Have you ever tried to grow your own vegetables in a backyard garden? With the growing trend to become self-sustaining and lead a “greener” lifestyle, many people have found ways to provide their own vegetables, fruit and eggs, right from their own backyard efforts. Living off the land is not as difficult as you think, it just takes a little bit of knowledge, some space and a couple of seed packets to get started.
A trick to help measure in the garden is to take one of the long handled garden tools like a shovel and mark on its handle using a tape measure. Using a permanent marker, mark out the feet and inches on its handle and when specific distance is required in planing, have a handy measuring device is close at hand.
Have your soil analyzed by a laboratory for a small fee so that you know which nutrients you need to add. Many college agricultural departments or cooperative extensions will provide this service for just a few dollars. Once you have the report, head to a farm supply company and buy what you need.
When removing and replanting perennials, it is important to replenish the soil as well. If you remove a large number of perennials, and then replant them without adding additional compost and soil, the bed will be lower, reducing drainage and air circulation. Also, the compost will replace nutrients that have been used up by previous growing seasons.
When you need to control weed growth, choose your weed killer carefully, and always follow the directions. Many weed killers have chemicals that are harmful to people if they are not applied properly. They are especially harmful to young children if the children play around an area that has recently been treated.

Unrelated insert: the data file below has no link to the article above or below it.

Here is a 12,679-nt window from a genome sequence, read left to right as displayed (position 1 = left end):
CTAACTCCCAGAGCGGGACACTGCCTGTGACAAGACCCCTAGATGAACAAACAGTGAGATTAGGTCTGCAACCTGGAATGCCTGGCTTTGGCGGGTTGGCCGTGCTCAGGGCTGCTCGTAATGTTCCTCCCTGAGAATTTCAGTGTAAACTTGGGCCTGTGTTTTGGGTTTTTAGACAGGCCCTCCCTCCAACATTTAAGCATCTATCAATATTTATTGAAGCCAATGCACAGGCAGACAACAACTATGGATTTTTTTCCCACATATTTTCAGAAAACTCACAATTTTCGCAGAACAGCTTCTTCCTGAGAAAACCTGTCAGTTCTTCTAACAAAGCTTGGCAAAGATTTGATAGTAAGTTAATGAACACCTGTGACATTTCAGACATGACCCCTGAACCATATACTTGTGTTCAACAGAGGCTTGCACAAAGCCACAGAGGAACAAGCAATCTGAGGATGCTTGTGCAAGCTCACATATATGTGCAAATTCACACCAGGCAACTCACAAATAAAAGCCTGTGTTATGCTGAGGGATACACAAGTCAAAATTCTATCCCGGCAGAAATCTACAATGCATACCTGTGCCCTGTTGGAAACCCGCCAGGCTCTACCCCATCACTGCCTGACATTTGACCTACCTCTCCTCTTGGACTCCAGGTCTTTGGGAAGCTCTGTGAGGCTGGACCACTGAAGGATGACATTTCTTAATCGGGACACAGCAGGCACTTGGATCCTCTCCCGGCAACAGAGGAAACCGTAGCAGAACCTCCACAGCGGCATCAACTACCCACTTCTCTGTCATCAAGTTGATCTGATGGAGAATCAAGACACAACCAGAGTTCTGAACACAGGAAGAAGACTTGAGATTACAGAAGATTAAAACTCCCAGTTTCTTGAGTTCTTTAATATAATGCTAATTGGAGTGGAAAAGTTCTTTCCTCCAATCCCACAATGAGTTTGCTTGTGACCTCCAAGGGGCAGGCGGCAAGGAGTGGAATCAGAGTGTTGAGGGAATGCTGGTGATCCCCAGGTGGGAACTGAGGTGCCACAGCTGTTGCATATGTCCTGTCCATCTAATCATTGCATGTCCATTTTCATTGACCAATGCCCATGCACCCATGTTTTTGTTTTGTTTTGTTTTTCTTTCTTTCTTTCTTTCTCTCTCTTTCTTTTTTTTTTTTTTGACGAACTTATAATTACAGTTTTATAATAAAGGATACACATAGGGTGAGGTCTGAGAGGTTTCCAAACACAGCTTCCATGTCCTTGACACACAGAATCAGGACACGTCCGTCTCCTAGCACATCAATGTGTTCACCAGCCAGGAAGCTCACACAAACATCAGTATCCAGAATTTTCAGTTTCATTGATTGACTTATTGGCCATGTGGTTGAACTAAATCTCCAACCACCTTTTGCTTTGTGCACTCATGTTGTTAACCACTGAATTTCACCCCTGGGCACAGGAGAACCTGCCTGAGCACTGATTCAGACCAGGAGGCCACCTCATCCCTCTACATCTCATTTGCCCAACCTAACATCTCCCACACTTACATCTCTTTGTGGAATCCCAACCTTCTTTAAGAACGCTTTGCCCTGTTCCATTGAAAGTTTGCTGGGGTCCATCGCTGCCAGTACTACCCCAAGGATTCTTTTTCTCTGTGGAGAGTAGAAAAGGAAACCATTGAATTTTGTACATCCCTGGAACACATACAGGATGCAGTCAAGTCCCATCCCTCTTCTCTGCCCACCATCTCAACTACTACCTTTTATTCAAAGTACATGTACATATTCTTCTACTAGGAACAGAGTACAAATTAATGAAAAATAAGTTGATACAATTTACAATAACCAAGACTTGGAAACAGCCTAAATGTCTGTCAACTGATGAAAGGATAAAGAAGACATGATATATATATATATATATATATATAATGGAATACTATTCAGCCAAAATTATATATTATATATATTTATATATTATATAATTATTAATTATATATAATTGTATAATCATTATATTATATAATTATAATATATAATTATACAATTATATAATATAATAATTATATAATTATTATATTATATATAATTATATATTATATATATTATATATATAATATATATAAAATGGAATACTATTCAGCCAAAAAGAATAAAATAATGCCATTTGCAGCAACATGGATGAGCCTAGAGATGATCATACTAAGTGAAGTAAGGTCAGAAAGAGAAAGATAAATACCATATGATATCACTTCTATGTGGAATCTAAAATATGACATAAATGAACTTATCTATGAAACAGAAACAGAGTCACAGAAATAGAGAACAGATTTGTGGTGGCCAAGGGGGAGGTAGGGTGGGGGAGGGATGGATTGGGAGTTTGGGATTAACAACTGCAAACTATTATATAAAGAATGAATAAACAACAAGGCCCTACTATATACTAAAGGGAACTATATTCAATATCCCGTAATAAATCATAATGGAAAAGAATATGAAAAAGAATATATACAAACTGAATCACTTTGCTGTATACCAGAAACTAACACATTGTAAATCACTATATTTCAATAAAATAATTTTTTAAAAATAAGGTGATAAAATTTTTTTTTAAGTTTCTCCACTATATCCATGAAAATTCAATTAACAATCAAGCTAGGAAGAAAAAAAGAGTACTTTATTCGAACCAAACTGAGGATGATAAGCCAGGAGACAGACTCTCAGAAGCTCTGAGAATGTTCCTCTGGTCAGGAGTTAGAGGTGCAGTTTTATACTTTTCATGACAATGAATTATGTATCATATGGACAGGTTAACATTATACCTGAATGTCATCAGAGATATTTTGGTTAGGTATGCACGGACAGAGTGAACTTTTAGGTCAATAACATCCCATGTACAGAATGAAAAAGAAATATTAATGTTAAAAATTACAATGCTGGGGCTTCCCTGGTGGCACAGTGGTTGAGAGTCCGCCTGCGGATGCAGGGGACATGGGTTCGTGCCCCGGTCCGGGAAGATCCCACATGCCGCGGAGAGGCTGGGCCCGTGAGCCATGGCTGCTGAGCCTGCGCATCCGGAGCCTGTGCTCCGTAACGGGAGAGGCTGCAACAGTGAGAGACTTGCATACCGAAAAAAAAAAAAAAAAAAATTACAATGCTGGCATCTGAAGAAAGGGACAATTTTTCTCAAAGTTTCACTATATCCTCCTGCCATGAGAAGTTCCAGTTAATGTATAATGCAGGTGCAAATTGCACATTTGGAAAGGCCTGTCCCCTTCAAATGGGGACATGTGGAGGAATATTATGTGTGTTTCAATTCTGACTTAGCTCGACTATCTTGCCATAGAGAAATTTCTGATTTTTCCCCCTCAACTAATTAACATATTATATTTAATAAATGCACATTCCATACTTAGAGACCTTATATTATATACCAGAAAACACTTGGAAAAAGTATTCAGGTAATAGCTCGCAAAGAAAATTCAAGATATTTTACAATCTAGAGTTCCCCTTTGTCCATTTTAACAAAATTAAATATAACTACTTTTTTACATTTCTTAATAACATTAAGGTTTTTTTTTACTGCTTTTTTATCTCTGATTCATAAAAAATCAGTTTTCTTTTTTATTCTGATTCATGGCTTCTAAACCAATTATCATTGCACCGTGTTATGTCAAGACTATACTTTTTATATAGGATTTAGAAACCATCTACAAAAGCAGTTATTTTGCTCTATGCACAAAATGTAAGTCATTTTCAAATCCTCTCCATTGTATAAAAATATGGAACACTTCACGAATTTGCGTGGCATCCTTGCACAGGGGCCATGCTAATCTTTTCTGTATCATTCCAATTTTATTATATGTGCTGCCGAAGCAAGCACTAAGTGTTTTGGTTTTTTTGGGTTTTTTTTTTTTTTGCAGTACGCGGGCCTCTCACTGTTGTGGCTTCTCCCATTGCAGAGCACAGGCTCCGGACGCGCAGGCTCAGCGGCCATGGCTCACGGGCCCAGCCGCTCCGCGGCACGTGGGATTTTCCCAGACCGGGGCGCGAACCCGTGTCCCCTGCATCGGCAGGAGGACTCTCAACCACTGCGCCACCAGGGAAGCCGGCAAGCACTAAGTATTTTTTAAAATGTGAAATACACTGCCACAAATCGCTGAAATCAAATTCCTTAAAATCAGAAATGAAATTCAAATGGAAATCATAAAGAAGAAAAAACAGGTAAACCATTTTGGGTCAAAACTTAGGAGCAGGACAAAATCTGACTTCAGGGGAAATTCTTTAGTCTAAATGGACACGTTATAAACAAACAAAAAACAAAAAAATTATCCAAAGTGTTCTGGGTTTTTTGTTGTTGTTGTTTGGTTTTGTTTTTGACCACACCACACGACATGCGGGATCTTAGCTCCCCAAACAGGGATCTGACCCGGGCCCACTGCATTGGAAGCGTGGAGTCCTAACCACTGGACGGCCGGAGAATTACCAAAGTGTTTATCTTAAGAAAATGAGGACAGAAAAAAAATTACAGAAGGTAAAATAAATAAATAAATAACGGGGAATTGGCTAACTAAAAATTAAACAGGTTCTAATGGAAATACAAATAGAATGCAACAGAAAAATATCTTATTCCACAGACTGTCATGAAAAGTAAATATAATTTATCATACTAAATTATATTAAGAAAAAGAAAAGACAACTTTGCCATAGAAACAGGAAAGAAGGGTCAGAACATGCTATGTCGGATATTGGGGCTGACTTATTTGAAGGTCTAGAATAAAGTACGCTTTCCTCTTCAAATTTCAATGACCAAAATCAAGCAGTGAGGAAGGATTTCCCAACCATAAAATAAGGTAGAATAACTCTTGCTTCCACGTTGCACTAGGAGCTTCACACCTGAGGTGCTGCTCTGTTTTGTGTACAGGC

If your green thumb starts to wilt during those long winter months when your garden is buried beneath a foot of snow, learn how to grow microgreens to provide yourself with fresh, healthy salads, sandwich toppings and garnishes all year round. Microgreens require very little sunlight and are easy to grow indoors. Some common microgreens include kale, dill, basil, spinach, and chard.
Slide your fingernails against a bar of soap to prevent dirt from getting under your nails. The dirt doesn’t necessarily hurt you, but you will save time and effort when cleaning your hands later. Instead of having to dig underneath your nails, you can just use a nailbrush to quickly remove the soap residue.
To keep pests out of your garden without using chemicals, try planting onions at your garden’s borders. The scent of the onion will work as a natural repellent and will keep many creatures from disturbing your plants. As an added bonus, this allows you to regularly have fresh onions to use in your cooking.
Just think of the beautiful harvest you can add to your dining table from your garden. Not to mention the environmentally friendly impact of growing your own food. Maintaining a personal vegetable garden can provide food at low cost to your family — and wait until you savor the amazing taste of vegetables, picked straight from the plant. Store-bought produce never tasted this good!